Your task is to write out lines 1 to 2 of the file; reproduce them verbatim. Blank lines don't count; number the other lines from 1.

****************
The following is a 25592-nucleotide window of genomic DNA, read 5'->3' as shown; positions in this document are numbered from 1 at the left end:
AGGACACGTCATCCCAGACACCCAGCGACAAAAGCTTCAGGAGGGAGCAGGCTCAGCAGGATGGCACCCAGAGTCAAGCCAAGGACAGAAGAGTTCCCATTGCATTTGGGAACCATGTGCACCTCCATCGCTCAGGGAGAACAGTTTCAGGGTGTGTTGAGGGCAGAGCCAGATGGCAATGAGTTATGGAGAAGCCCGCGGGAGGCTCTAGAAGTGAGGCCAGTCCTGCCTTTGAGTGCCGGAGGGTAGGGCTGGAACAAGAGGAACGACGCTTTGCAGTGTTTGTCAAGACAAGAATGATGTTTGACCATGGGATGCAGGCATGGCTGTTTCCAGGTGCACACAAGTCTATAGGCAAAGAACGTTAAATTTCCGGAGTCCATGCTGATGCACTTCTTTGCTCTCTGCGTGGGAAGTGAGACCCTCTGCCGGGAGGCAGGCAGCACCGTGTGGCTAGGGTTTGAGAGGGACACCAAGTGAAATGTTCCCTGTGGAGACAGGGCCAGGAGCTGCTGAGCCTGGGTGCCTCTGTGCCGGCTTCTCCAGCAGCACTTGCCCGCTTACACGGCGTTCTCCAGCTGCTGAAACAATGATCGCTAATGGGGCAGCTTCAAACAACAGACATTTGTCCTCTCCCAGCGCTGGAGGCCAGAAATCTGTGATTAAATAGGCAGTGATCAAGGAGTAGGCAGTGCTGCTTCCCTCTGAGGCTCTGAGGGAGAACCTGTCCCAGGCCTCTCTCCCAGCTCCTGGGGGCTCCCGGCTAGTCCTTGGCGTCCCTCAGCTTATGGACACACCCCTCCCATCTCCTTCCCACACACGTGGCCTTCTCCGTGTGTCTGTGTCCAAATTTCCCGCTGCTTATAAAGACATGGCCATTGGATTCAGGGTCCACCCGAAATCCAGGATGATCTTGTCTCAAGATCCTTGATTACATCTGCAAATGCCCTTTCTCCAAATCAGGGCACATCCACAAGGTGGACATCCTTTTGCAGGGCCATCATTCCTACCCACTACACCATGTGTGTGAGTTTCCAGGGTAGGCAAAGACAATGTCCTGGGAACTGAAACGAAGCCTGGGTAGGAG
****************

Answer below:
The following is a 25592-nucleotide window of genomic DNA, read 5'->3' as shown; positions in this document are numbered from 1 at the left end:
AGGACACGTCATCCCAGACACCCAGCGACAAAAGCTTCAGGAGGGAGCAGGCTCAGCAGGATGGCACCCAGAGTCAAGCCAAGGACAGAAGAGTTCCCATTGCATTTGGGAACCATGTGCACCTCCATCGCTCAGGGAGAACAGTTTCAGGGTGTGTTGAGGGCAGAGCCAGATGGCAATGAGTTATGGAGAAGCCCGCGGGAGGCTCTAGAAGTGAGGCCAGTCCTGCCTTTGAGTGCCGGAGGGTAGGGCTGGAACAAGAGGAACGACGCTTTGCAGTGTTTGTCAAGACAAGAATGATGTTTGACCATGGGATGCAGGCATGGCTGTTTCCAGGTGCACACAAGTCTATAGGCAAAGAACGTTAAATTTCCGGAGTCCATGCTGATGCACTTCTTTGCTCTCTGCGTGGGAAGTGAGACCCTCTGCCGGGAGGCAGGCAGCACCGTGTGGCTAGGGTTTGAGAGGGACACCAAGTGAAATGTTCCCTGTGGAGACAGGGCCAGGAGCTGCTGAGCCTGGGTGCCTCTGTGCCGGCTTCTCCAGCAGCACTTGCCCGCTTACACGGCGTTCTCCAGCTGCTGAAACAATGATCGCTAATGGGGCAGCTTCAAACAACAGACATTTGTCCTCTCCCAGCGCTGGAGGCCAGAAATCTGTGATTAAATAGGCAGTGATCAAGGAGTAGGCAGTGCTGCTTCCCTCTGAGGCTCTGAGGGAGAACCTGTCCCAGGCCTCTCTCCCAGCTCCTGGGGGCTCCCGGCTAGTCCTTGGCGTCCCTCAGCTTATGGACACACCCCTCCCATCTCCTTCCCACACACGTGGCCTTCTCCGTGTGTCTGTGTCCAAATTTCCCGCTGCTTATAAAGACATGGCCATTGGATTCAGGGTCCACCCGAAATCCAGGATGATCTTGTCTCAAGATCCTTGATTACATCTGCAAATGCCCTTTCTCCAAATCAGGGCACATCCACAAGGTGGACATCCTTTTGCAGGGCCATCATTCCTACCCACTACACCATGTGTGTGAGTTTCCAGGGTAGGCAAAGACAATGTCCTGGGAACTGAAACGAAGCCTGGGTAGGAG